How to Measure and Improve Site Search Performance

Almost all retail websites have a search bar to aid users in finding the products or content they’re looking for. Adding a basic search bar to your website is easy enough, but is that all it takes to have a competitive edge? To understand whether you are effectively helping your customers find what they are looking for, you must know if your search genuinely benefits users and, ultimately, your company.

Since the famous ‘jam experiment’ proved 20+ years ago, choice overload is a conversion killer. In the case of jams laid out by 2 Columbia professors, having 4 times as many options meant people were 10x less likely to make a purchase. To make sure your customers find what they’re looking for and that your search engine positively serves your bottom line, a continuous audit of key performance indicators is required.

Here are 5 metrics you should be tracking for an exceptional site search experience:

1. Search Volume.

The share of visitors using on-site search is the most basic metric to track as an overall trend. On average, 43% of visitors go straight to the search box on retail websites. Users who engage with your site search can be characterized as having strong purchase intent since they are seeking to find specific items. This makes tracking the search volume critical to understand how your search box is performing. If there is a drop, along with your conversion rates, it would be a clear red flag to look into. Otherwise, it might indicate that you have improved product visibility and that your customers are better able to find products on your website without having to use the search function.

According to a Forrester study, 68% of users don’t return to a website after having a bad search experience. To provide your customers with a frictionless search experience, you can start by closely monitoring search queries and keywords with a high search volume. You can then adjust searchandising techniques to increase the relevance of results and improve the visibility of products that correspond to keywords with a high search volume.

You can gain valuable knowledge about the popularity of particular keywords and how it changes over the course of the year by tracking their search volume.

You may also want to analyze the channel breakdown of your search volume. This will help you understand how your site search is performing across different channels. For instance, if 50% of desktop visitors but only 20% of mobile visitors are using your site search, this discrepancy can point to an issue in your mobile search experience. Although search volume is a good starting point, it can be a very general indicator. Search volume should ideally be combined with other data such as conversion rate in order to paint a clearer image.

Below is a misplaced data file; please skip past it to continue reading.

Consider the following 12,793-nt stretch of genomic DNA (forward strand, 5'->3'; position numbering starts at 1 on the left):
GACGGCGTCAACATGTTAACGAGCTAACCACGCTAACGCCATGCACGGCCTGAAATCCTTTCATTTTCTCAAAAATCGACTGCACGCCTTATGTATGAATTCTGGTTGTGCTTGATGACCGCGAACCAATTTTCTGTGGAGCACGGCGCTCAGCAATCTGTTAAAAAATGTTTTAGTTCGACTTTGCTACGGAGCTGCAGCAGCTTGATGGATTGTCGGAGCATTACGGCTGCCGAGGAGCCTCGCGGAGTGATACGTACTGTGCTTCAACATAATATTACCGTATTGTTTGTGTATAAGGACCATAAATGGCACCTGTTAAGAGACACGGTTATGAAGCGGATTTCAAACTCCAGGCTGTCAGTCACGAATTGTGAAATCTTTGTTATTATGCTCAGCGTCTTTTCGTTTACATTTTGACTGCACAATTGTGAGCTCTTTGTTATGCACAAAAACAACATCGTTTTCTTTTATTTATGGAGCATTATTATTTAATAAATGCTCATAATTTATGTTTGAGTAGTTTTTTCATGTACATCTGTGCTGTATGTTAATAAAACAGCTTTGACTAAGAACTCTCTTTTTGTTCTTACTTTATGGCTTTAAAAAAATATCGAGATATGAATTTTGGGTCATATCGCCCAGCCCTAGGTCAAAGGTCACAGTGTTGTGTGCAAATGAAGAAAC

2. Search Engagement.

After looking into whether customers are using your search bar, it is important to understand whether they are engaging with the results you offer. The click-through rate (CTR), which is the percentage of users who actually clicked on a search result, can be utilized as an engagement metric. In general, the higher your search CTR the happier your users are with the results. If your site’s search results have a poor CTR, it is likely that users were unable to reach what they were looking for and potentially went elsewhere. Tracking your on-site CTR and search abandonment can help you identify issues in your search results such as a lack of relevance or too many promotional banners causing banner blindness.

It is crucial to continuously improve the relevance and usability of your on-site search to decrease search abandonment.

It is also useful to understand what page element visitors are clicking on. Are they interacting with different filters to further narrow down search results, or clicking on the promoted products/banners? Understanding which specific components your customers are engaging with can help you uncover CTR optimization opportunities. You can then focus on improving non-standard product elements on the page to further boost engagement.

3. Search Conversion.

It is important to quantify how much your site search experience is contributing towards the ultimate goal of conversion. On ecommerce websites, users who use site search are more likely to make purchases. In fact, site search can increase conversion rates by up to 50% over average. According to a survey by eConsultancy, site search users converted at a rate of 4.63% while the average conversion rate for all websites was calculated as 2.77%.

comparison of site search users with the rest of your visitors in terms of add-to-cart rate, checkout and average order value (AOV) directly reveals your search ROI.